# From Circular Cylinder to Tilted Droplet Wing

## 1. Circular Cylinder

To understand the generation of lift and drag of a wing it is useful to study potential flow around a circular cylinder with focus on the attachment of the flow at the frontal part of the cylinder as a model of the attachment at the leading edge of a wing and the flow over the top of the cylinder as model of the flow over the crest of the wing.

The picture below shows the pressure (left) and velocity/streamlines (right) in a section of potential flow (from left to right) around a circular cylinder:

We see that the flow is fully symmetric so that the pictures would be the same if instead the flow was from right to left. We see that the pressure is high (red) in the front of the cylinder, but also in the back giving zero drag (Alembert’s paradox), while the pressure is low on top and bottom (blue) giving also zero lift. We see that the velocity is low (blue) in the high pressure zones and high (red) in the low pressure zones, in accordance with Bernoullis’s principle.

The separation of the flow from the cylinder in the rear is of crucial importance: Potential flow separation can be described as * 2D irrotational slip separation with line stagnation* (along a line on the cylinder surface parallel to the cylinder axis), noting that separation and attachment have the same pattern. In d’Alembert’s Paradox we show that potential flow is exponential unstable at separation (but not at attachment) and therefore develops into a different quasi-stable separation pattern as

**in which the high pressure of 2D irrotational slip separation with line stagnation is replaced by free stream pressure with non-zero drag as illustrated here:**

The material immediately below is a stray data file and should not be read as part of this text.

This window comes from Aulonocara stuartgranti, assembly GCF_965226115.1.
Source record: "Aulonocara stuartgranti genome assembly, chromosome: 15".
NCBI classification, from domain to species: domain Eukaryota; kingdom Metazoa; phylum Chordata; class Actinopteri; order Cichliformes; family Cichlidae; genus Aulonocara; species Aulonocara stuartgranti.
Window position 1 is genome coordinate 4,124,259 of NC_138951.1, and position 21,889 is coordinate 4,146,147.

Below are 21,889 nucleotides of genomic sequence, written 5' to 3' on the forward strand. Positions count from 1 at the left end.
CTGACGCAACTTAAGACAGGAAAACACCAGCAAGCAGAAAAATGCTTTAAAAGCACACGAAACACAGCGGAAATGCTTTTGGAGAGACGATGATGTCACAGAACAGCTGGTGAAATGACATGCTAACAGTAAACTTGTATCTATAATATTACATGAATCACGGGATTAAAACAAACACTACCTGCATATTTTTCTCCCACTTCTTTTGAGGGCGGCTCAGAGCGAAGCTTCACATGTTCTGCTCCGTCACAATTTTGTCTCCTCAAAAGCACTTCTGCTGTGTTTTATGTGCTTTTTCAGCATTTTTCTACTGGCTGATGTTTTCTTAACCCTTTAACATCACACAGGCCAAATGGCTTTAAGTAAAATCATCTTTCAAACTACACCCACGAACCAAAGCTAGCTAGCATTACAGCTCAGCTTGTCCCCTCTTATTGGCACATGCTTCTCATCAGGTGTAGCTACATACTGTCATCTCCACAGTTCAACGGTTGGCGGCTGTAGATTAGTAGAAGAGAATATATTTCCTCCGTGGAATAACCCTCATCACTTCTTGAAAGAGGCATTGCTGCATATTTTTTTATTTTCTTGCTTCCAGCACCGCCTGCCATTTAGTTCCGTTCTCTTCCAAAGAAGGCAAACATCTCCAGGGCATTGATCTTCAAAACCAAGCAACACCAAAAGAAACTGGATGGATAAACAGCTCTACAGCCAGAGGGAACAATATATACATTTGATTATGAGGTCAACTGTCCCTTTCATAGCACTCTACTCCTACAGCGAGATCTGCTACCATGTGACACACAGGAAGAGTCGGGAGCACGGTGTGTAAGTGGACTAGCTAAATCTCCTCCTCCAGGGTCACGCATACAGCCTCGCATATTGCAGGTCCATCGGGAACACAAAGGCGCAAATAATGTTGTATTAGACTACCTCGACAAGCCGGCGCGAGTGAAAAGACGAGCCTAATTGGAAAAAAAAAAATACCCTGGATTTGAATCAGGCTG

*3D rotational slip separation with point stagnation,*## Watch 3D Rotational Separation

## 2. Wing

The flow around a wing can roughly be thought of as the flow around the upper frontal quarter of the cylinder which generates drag and lift, with the rest of the flow as around the upper half of the cylinder extended back to a trailing edge as indicated in the following principal sketch:

The secret of flight is hidden in answers to the following questions:

- Why does the flow not separate on the crest of the wing but follows the downward direction of the upper wing surface and thus creates downwash?
- How can the flow can separate so smoothy from the trailing edge without high/low pressure?

You cannot fly with circular cylinder wings, you can fly with great effort on upper half cylinder wings, and you can fly with elegance on frontal half circular cylinders smoothed and extended to titled droplets.

## Analytical Solution Formula for Circular Cylinder

We now give the analytical formula for potential flow around a circular cylinder of unit radius with axis along the -axis in 3d space with coordinates , assuming the flow velocity is at infinity in each -plane, which in polar coordinates in a plane orthogonal to the cylinder axis is given by the potential function

with corresponding velocity components

with streamlines being level lines of the conjugate potential function

- .

Potential flow is constant in the direction of the cylinder axis with velocity for large, is fully symmetric with zero drag/lift, attaches and separates at the lines of stagnation in the front and in the back.

By Bernoulli’s principle the pressure is given by

when normalized to vanish at infinity. We see that the negative pressure on top and bottom (-3/2) is 3 times as big in magnitude as the high pressure at the front (+1/2). We see that the pressure switches sign for .

We also compute

and discover an adverse pressure gradient in the back with unstable retarding flow.

Potential flow around a circular cylinder shows exponentially unstable 2d irrotational separation and quasi-stable 2d attachment, and is a useful model for both attachment at the leading edge of a wing and separtion at a rounded trailing edge.